Paris: France must stick to an independent foreign policy and build more balanced partnerships for multi-lateralism, President Emmanuel Macron said during an ambassadors’ conference.
In recent years, there were many unpredictable incidents including the Covid-19 pandemic and the Russia-Ukraine war, he told the diplomats, adding that France alone does not have the means to resolve these crises, Xinhua news agency reported on Saturday.
Its interest is therefore to “build more and more balanced, equal, bilateral and regional partnerships”, Macron said.
The President said he aims to form a “stronger, more influential, more independent” France, and keep the country as a “balancing power” that builds peace and stability.
Speaking of European strategic autonomy, Macron told the French diplomats that the idea has become widespread across Europe.
“Above all, we have acted together, built a stronger Europe of defence, brick by brick. We have done so multilaterally and bilaterally. We have strengthened this European Union.
“It is indeed our independence that we are strengthening and consolidating. It is this same desire for independence that I also want at the geopolitical level,” he said, adding that Europe is “more and more autonomous”.
Macron acknowledged that the United States is an ally, but warned that “we do not want to depend on it”.
“France and Europe must therefore build this independence, which is also geopolitical. We do not have to be asked to choose how to guide our policy.”
Macron also said that France’s foreign policy aims to continue to build an effective multi-lateralism.
He said that France should multiply efforts in multi-lateralism, especially in public health, climate change and biodiversity.
For public health, Macron highlighted “the usefulness of international health cooperation” through the World Health Organization.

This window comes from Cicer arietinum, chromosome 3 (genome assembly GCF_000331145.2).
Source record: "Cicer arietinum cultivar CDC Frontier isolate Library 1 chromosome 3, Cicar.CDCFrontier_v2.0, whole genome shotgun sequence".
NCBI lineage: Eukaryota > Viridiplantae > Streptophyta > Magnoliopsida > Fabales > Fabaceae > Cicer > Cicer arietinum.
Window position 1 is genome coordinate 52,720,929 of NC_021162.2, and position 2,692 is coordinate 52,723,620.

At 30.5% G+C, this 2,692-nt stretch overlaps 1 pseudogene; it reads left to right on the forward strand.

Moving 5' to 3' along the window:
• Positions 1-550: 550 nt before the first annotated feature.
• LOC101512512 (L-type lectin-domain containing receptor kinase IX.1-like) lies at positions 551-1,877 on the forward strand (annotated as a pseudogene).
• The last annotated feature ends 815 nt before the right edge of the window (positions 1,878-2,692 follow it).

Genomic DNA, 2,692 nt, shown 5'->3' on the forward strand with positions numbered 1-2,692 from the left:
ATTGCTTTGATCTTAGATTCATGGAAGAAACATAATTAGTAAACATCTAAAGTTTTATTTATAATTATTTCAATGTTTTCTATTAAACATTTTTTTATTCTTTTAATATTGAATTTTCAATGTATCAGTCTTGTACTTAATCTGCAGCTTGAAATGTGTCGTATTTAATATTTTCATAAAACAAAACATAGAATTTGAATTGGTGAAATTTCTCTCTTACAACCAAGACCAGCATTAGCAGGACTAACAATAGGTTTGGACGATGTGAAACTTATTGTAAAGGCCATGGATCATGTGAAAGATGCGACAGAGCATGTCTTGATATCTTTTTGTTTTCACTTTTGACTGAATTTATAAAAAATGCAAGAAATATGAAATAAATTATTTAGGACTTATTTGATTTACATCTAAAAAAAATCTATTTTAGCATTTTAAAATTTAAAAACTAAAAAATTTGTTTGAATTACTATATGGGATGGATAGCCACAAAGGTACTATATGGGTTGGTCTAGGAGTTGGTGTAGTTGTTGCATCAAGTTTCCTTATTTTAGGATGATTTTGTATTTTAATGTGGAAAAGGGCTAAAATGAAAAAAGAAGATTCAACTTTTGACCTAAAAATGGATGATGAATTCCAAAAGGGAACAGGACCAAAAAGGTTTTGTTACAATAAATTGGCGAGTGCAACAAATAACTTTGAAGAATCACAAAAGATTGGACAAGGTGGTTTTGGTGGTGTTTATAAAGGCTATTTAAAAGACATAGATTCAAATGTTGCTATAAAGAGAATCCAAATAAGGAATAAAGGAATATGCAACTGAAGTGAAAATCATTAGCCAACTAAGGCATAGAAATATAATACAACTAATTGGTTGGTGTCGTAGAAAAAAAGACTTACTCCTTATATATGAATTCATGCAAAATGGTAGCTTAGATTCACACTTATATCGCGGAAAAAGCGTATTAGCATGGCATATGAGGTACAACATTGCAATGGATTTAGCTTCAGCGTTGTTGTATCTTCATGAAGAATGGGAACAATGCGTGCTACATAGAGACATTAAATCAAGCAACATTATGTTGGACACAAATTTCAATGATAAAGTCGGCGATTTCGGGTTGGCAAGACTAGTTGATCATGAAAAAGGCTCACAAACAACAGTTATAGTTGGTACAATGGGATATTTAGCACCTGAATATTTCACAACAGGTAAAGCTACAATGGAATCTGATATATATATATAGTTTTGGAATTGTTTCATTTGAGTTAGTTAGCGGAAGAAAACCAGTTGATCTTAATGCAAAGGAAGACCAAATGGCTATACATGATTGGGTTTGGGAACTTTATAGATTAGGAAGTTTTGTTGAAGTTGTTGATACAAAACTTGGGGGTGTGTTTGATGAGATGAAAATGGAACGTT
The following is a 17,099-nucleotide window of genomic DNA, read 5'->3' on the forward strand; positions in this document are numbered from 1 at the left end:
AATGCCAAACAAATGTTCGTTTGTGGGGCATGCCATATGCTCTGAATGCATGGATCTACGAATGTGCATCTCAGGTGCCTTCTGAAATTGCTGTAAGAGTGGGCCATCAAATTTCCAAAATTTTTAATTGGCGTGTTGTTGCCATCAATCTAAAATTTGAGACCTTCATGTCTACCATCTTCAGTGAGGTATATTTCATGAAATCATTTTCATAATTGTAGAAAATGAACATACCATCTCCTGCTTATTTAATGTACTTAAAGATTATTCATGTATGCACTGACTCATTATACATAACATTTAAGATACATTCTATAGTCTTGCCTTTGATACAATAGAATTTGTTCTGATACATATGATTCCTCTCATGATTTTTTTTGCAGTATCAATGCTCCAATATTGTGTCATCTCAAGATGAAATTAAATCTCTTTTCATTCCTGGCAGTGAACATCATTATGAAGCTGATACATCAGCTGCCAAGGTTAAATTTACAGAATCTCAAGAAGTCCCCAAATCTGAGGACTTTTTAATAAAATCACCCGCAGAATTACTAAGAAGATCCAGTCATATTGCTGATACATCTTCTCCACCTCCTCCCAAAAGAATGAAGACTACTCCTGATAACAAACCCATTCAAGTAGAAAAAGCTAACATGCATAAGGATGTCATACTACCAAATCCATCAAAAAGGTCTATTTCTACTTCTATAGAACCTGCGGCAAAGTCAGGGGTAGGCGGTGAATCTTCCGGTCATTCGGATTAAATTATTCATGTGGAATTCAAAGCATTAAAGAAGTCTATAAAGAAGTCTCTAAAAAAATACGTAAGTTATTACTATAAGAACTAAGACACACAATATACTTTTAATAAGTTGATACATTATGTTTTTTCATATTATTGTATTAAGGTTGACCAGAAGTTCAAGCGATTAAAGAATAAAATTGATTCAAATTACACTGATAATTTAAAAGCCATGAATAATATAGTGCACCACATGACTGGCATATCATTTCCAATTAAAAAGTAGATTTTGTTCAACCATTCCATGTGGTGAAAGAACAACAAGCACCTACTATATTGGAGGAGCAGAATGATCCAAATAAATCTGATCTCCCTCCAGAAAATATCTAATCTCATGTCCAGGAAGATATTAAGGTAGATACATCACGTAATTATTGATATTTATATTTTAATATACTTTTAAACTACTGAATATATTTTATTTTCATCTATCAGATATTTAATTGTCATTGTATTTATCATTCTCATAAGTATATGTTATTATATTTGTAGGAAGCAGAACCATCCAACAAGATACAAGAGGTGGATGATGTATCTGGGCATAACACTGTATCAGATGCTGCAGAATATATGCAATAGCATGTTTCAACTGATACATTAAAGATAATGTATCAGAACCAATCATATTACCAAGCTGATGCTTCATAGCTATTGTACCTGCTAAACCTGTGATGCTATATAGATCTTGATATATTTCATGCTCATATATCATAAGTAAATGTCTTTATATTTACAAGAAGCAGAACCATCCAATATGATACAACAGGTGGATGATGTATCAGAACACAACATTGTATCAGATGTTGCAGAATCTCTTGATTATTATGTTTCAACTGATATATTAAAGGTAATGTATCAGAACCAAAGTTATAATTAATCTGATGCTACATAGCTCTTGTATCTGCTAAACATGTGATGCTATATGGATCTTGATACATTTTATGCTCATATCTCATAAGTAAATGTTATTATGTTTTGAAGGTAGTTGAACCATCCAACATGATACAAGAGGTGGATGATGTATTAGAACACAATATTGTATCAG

“I think our role should be to consolidate the World Health Organization as the bedrock of a useful multilateral institution. We absolutely must consolidate the principles of information sharing, transparency and scientific independence,” he noted.
Macron also highlighted the importance of multi-lateralism on climate change and biodiversity.
“For several years, it has been at the heart of our diplomatic action and our diplomatic successes,” he said.
In order to achieve the Paris Agreement, France should “convince our major partners among the developed countries, within the framework of the OECD (Organization for Economic Cooperation and Development), to make maximum emissions commitments per capita”, he said.
But “in the same logic of fair distribution of effort,” developing countries “must be able to find financing agreements for the energy transition in our common interest and on terms that are less costly than in developed countries”, Macron noted.
“We cannot ask emerging countries to move faster and to make the choice between development and climate, with financing conditions that are much harsher than in our country.”